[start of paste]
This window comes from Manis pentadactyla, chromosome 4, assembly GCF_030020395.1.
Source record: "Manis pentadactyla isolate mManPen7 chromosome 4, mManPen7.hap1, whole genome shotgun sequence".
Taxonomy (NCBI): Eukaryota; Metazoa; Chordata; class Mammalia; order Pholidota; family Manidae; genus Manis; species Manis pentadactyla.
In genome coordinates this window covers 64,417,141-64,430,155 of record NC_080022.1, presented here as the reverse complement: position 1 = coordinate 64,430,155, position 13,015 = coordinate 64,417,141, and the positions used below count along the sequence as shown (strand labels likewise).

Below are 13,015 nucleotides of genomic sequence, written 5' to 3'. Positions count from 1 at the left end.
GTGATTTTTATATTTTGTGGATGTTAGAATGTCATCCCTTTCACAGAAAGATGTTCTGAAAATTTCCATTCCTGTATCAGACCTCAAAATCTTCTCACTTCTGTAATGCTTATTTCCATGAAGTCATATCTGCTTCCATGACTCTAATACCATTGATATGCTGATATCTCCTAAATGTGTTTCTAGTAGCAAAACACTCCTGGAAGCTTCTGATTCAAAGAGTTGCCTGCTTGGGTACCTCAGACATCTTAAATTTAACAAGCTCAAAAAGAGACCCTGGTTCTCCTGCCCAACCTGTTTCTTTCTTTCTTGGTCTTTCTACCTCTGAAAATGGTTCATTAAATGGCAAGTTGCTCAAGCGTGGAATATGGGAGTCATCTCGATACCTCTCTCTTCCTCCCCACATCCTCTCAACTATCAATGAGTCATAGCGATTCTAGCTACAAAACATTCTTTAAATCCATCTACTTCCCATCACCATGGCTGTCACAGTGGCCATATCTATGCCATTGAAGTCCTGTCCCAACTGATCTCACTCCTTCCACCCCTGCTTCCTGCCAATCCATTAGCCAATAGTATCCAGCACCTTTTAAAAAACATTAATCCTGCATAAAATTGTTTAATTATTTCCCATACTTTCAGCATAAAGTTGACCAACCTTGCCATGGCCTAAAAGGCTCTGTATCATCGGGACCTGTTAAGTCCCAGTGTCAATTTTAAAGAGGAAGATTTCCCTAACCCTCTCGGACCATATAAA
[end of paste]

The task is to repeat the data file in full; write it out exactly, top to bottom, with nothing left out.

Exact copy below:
This window comes from Manis pentadactyla, chromosome 4, assembly GCF_030020395.1.
Source record: "Manis pentadactyla isolate mManPen7 chromosome 4, mManPen7.hap1, whole genome shotgun sequence".
Taxonomy (NCBI): Eukaryota; Metazoa; Chordata; class Mammalia; order Pholidota; family Manidae; genus Manis; species Manis pentadactyla.
In genome coordinates this window covers 64,417,141-64,430,155 of record NC_080022.1, presented here as the reverse complement: position 1 = coordinate 64,430,155, position 13,015 = coordinate 64,417,141, and the positions used below count along the sequence as shown (strand labels likewise).

Below are 13,015 nucleotides of genomic sequence, written 5' to 3'. Positions count from 1 at the left end.
GTGATTTTTATATTTTGTGGATGTTAGAATGTCATCCCTTTCACAGAAAGATGTTCTGAAAATTTCCATTCCTGTATCAGACCTCAAAATCTTCTCACTTCTGTAATGCTTATTTCCATGAAGTCATATCTGCTTCCATGACTCTAATACCATTGATATGCTGATATCTCCTAAATGTGTTTCTAGTAGCAAAACACTCCTGGAAGCTTCTGATTCAAAGAGTTGCCTGCTTGGGTACCTCAGACATCTTAAATTTAACAAGCTCAAAAAGAGACCCTGGTTCTCCTGCCCAACCTGTTTCTTTCTTTCTTGGTCTTTCTACCTCTGAAAATGGTTCATTAAATGGCAAGTTGCTCAAGCGTGGAATATGGGAGTCATCTCGATACCTCTCTCTTCCTCCCCACATCCTCTCAACTATCAATGAGTCATAGCGATTCTAGCTACAAAACATTCTTTAAATCCATCTACTTCCCATCACCATGGCTGTCACAGTGGCCATATCTATGCCATTGAAGTCCTGTCCCAACTGATCTCACTCCTTCCACCCCTGCTTCCTGCCAATCCATTAGCCAATAGTATCCAGCACCTTTTAAAAAACATTAATCCTGCATAAAATTGTTTAATTATTTCCCATACTTTCAGCATAAAGTTGACCAACCTTGCCATGGCCTAAAAGGCTCTGTATCATCGGGACCTGTTAAGTCCCAGTGTCAATTTTAAAGAGGAAGATTTCCCTAACCCTCTCGGACCATATAAA